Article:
Tuesday, April 12, 2005


After a three week hiatus, KBT returns with an energetic cinematic entry from Hungary, set entirely underground in the Budapest Transit System.

Kontroll opens with a man reading a statement to the effect of: The following film is fiction. This is in no way a reflection on how the Budapest subway system operates. Any incidents are unrealated symbols and/or metaphors of the directors story. What follows is a movie that could best be described as Clerks meets Trainspotting through the filter of either Andrei Tarkovsky or David Lynch. It is a look into the world of the denizens that run Budapest underground: a grimy and chaotic system ran with the same sensibility operating in Terry Gilliam's Brazil. You see, the Budapest transit system works on the honour system of buying a ticket to board the trains without gates. The 'kontroll' officers (an ironic job description if there was ever one) are a motely collection street rejects and sad souls, fighting for even the smallest shred of respect from the customers in the system. It seems that nobody actually pays for transit in Budapest or even behaves with any sense of civility. Actually, without the arm-bands the kontroll officers wear to indicate their position, you probably couldn't tell them from the late-night customers or in some cases even the homeless people sleeping in the stations.
The film is a bit of a genre blender. There is a love-story component, a mystery-thriller involving subway jumpers, a day in the life style comedy vignettes and the gradual re-awakening of a lost soul. The joy in the movie is the immersive envorimnent of the underground which is carried off with real verve (courtesy a nifty sountrack from the techno trio, neo). An unusal pace and fantastic cinematography (believe me when I tell you the subway system is as much a character as anyone else) coming to a peak with an full-on Rave on one of the platforms, is invigorating.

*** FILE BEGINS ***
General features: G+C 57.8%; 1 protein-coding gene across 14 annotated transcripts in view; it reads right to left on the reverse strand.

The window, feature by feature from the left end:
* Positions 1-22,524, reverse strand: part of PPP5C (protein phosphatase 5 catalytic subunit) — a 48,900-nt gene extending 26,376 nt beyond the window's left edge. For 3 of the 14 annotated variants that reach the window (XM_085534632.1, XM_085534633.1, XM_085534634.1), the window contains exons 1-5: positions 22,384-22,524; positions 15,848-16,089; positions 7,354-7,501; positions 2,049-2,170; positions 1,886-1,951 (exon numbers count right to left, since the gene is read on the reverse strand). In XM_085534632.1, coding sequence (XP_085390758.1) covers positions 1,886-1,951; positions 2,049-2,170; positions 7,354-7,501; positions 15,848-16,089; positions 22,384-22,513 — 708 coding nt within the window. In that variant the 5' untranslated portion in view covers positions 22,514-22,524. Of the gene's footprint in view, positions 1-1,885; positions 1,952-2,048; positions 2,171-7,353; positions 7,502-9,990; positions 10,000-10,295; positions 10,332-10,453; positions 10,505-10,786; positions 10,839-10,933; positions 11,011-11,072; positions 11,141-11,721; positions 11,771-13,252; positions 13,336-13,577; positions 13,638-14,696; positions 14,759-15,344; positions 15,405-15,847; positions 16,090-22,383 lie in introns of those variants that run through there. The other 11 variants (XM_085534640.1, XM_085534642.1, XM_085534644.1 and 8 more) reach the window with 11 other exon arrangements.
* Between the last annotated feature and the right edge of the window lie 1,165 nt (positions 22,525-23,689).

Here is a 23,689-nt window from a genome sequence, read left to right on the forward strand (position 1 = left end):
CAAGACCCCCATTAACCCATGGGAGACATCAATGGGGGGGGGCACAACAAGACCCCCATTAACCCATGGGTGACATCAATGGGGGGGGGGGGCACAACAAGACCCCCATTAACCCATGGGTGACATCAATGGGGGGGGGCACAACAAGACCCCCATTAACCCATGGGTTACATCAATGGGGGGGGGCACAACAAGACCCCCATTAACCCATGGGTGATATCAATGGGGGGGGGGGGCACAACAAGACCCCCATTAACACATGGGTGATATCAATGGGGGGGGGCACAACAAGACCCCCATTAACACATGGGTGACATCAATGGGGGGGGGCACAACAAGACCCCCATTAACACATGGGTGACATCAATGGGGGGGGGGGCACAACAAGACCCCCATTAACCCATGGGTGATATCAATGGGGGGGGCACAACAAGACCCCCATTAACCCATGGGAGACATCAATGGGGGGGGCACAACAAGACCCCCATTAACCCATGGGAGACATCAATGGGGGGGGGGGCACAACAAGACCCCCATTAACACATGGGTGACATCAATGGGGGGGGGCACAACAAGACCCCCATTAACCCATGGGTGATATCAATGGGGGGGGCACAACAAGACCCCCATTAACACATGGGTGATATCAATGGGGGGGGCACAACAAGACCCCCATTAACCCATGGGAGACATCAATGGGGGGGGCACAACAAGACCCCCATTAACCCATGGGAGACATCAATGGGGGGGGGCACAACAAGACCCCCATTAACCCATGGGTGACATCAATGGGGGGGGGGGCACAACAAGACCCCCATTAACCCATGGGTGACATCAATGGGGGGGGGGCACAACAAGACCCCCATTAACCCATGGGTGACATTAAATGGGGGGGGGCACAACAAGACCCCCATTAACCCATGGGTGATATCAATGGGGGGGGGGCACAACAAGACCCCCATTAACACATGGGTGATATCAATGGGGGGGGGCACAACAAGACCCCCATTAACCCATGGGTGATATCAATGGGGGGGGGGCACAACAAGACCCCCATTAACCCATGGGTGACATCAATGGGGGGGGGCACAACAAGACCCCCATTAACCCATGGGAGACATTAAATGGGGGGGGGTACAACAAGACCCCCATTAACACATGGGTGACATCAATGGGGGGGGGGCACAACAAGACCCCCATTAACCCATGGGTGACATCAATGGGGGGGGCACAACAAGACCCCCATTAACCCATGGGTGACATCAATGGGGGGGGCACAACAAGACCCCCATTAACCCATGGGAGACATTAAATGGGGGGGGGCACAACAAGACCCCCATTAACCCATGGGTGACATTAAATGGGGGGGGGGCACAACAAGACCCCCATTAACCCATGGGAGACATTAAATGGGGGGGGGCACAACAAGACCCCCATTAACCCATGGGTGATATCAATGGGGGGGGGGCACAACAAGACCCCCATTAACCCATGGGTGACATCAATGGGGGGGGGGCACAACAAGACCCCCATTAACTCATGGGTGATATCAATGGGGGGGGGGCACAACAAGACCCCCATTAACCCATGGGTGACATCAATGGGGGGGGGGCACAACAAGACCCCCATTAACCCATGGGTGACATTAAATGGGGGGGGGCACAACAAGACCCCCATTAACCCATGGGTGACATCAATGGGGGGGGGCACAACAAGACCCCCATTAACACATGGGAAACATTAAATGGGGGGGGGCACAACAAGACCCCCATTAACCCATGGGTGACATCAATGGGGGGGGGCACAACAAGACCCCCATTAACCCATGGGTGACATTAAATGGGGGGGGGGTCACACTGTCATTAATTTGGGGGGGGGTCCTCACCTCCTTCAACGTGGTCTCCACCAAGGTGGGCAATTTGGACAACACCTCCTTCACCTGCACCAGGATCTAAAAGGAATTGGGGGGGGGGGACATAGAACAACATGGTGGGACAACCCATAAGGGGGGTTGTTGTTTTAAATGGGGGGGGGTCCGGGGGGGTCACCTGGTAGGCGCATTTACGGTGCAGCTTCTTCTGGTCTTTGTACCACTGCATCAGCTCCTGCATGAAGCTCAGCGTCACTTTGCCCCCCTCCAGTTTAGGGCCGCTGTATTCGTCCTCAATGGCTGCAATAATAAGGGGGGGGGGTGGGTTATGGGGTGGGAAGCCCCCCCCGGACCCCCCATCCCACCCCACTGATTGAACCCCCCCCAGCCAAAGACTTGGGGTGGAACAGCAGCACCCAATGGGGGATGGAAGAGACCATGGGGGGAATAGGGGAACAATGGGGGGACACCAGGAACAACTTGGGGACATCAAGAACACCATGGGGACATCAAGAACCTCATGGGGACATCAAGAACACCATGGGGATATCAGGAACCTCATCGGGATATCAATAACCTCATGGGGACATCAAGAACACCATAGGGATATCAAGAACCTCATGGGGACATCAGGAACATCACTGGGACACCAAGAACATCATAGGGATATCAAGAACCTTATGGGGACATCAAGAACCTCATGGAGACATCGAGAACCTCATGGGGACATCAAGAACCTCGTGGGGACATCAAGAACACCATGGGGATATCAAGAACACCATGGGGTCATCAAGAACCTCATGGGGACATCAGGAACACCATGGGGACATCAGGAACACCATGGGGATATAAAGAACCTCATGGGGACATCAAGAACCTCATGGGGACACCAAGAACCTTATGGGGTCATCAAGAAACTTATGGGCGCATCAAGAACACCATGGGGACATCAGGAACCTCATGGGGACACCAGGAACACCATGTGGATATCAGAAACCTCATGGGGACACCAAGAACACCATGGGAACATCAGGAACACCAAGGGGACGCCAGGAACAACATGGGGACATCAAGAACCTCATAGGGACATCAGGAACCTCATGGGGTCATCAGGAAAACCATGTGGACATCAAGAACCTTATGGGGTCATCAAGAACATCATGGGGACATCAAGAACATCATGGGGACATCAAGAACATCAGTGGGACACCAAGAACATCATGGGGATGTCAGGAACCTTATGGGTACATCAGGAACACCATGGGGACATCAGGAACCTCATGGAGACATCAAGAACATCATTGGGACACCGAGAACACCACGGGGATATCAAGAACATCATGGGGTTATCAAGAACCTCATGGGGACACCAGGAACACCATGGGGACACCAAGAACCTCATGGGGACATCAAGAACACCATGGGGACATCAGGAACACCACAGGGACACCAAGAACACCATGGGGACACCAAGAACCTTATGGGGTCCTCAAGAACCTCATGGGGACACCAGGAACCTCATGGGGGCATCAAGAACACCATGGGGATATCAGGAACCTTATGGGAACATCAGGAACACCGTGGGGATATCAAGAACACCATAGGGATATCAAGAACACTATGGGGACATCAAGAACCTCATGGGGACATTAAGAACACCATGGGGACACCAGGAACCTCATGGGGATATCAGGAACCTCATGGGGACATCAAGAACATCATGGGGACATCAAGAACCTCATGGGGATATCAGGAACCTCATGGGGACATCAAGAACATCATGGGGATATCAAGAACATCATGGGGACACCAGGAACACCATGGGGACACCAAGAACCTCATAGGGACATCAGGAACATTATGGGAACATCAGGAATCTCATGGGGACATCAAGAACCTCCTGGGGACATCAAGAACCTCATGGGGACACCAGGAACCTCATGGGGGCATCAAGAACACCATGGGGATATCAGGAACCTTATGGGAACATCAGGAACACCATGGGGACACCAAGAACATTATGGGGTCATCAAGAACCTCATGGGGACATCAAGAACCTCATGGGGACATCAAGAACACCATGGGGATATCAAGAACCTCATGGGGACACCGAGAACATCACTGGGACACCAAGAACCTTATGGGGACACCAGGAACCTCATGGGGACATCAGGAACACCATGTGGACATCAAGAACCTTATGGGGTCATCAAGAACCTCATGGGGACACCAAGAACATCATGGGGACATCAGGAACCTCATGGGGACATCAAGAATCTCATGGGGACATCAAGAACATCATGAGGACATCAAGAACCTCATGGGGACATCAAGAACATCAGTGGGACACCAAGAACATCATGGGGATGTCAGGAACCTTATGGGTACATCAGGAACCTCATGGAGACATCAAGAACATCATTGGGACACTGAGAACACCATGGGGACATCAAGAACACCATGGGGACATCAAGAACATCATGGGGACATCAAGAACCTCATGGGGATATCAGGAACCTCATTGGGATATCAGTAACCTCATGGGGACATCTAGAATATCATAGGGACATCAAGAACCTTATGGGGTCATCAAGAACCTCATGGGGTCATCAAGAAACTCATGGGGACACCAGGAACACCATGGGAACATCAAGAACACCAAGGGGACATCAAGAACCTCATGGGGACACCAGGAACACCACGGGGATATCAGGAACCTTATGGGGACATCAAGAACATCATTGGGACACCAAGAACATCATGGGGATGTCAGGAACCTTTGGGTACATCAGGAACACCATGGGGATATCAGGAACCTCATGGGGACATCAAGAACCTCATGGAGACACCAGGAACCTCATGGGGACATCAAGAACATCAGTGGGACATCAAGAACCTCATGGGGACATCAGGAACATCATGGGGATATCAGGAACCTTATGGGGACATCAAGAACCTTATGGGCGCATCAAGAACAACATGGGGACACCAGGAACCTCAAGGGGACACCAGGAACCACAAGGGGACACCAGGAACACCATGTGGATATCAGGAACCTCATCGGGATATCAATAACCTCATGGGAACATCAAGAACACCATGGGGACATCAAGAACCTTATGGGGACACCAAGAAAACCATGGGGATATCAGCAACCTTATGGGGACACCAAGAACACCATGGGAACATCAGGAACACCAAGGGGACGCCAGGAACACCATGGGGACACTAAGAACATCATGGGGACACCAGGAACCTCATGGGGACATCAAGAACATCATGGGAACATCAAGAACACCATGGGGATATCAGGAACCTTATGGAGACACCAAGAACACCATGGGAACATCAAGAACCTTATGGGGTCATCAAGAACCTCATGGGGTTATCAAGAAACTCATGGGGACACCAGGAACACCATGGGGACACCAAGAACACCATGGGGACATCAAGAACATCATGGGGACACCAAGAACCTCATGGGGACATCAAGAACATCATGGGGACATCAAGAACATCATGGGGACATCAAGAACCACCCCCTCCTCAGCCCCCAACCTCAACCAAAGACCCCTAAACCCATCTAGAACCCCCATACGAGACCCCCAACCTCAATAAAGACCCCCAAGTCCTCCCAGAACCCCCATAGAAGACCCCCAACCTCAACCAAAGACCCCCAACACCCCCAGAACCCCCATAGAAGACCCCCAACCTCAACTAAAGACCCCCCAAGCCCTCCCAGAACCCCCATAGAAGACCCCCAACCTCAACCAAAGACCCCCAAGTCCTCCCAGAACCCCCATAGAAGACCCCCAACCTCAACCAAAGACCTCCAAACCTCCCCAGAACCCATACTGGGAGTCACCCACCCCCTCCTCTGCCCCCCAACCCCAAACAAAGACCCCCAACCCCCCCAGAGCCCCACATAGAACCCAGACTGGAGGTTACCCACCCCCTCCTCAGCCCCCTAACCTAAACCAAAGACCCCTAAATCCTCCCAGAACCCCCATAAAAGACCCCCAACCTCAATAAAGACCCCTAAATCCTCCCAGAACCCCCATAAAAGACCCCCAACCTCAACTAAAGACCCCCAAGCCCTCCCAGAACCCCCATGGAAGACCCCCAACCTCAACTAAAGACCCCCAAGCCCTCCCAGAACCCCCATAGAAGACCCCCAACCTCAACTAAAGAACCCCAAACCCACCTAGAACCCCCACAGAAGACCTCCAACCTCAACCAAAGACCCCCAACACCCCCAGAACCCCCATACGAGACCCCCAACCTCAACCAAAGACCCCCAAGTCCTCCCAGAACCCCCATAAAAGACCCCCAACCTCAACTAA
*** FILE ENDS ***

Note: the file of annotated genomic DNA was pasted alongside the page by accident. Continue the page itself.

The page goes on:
Come out Tuesday (April 12) for drinks at 8:15pm, Showtime at 8:30pm


Anonymous Anonymous said...


Just stumbled on this site while cruising around. Good stuff. But I'm a little confused: are you actually inviting total strangers to come to your house for screenings?

'Cause that doesn't sound too safe.

10:47 p.m.  
Blogger Kurt Halfyard said...

Actually, its more of a bulletin board for friends and associates who typically attend. I would pretty much have to know somebody (knowing somebody virtual/online is possible depending on the context), before they show up at my door.

12:50 a.m.  

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